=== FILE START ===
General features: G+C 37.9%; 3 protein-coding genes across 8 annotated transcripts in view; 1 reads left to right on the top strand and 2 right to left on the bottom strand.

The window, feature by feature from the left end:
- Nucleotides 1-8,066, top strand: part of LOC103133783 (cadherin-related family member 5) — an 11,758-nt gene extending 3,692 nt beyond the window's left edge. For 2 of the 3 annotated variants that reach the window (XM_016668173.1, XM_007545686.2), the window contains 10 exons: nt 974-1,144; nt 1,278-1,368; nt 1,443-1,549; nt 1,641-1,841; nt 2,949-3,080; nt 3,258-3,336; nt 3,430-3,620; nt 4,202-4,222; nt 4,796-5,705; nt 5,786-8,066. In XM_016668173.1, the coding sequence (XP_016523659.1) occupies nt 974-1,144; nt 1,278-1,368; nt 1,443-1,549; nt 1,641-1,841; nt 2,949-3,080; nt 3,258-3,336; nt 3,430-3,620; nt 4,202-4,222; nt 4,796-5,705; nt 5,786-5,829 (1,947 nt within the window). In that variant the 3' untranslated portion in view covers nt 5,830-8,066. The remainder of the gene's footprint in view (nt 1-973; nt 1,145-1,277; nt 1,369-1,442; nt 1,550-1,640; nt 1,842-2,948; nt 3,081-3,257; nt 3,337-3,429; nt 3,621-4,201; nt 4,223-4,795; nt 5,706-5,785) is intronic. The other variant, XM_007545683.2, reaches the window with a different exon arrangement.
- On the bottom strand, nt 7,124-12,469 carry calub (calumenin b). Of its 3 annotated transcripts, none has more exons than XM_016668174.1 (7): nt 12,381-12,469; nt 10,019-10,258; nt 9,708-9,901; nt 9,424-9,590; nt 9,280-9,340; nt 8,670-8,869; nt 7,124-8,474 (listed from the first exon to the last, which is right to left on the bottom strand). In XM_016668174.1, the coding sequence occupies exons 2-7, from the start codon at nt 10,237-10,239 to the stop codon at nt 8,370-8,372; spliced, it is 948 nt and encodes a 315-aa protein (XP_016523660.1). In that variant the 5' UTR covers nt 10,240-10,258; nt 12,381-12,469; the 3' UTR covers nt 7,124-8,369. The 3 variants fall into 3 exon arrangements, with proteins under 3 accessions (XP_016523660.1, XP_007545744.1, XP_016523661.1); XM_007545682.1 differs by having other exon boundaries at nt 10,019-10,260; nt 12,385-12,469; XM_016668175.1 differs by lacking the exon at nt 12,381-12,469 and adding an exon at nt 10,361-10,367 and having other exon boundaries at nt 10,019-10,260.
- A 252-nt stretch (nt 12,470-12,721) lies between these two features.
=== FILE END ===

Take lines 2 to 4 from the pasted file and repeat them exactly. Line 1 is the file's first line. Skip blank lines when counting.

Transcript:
The window, feature by feature from the left end:
- Nucleotides 1-8,066, top strand: part of LOC103133783 (cadherin-related family member 5) — an 11,758-nt gene extending 3,692 nt beyond the window's left edge. For 2 of the 3 annotated variants that reach the window (XM_016668173.1, XM_007545686.2), the window contains 10 exons: nt 974-1,144; nt 1,278-1,368; nt 1,443-1,549; nt 1,641-1,841; nt 2,949-3,080; nt 3,258-3,336; nt 3,430-3,620; nt 4,202-4,222; nt 4,796-5,705; nt 5,786-8,066. In XM_016668173.1, the coding sequence (XP_016523659.1) occupies nt 974-1,144; nt 1,278-1,368; nt 1,443-1,549; nt 1,641-1,841; nt 2,949-3,080; nt 3,258-3,336; nt 3,430-3,620; nt 4,202-4,222; nt 4,796-5,705; nt 5,786-5,829 (1,947 nt within the window). In that variant the 3' untranslated portion in view covers nt 5,830-8,066. The remainder of the gene's footprint in view (nt 1-973; nt 1,145-1,277; nt 1,369-1,442; nt 1,550-1,640; nt 1,842-2,948; nt 3,081-3,257; nt 3,337-3,429; nt 3,621-4,201; nt 4,223-4,795; nt 5,706-5,785) is intronic. The other variant, XM_007545683.2, reaches the window with a different exon arrangement.
- On the bottom strand, nt 7,124-12,469 carry calub (calumenin b). Of its 3 annotated transcripts, none has more exons than XM_016668174.1 (7): nt 12,381-12,469; nt 10,019-10,258; nt 9,708-9,901; nt 9,424-9,590; nt 9,280-9,340; nt 8,670-8,869; nt 7,124-8,474 (listed from the first exon to the last, which is right to left on the bottom strand). In XM_016668174.1, the coding sequence occupies exons 2-7, from the start codon at nt 10,237-10,239 to the stop codon at nt 8,370-8,372; spliced, it is 948 nt and encodes a 315-aa protein (XP_016523660.1). In that variant the 5' UTR covers nt 10,240-10,258; nt 12,381-12,469; the 3' UTR covers nt 7,124-8,369. The 3 variants fall into 3 exon arrangements, with proteins under 3 accessions (XP_016523660.1, XP_007545744.1, XP_016523661.1); XM_007545682.1 differs by having other exon boundaries at nt 10,019-10,260; nt 12,385-12,469; XM_016668175.1 differs by lacking the exon at nt 12,381-12,469 and adding an exon at nt 10,361-10,367 and having other exon boundaries at nt 10,019-10,260.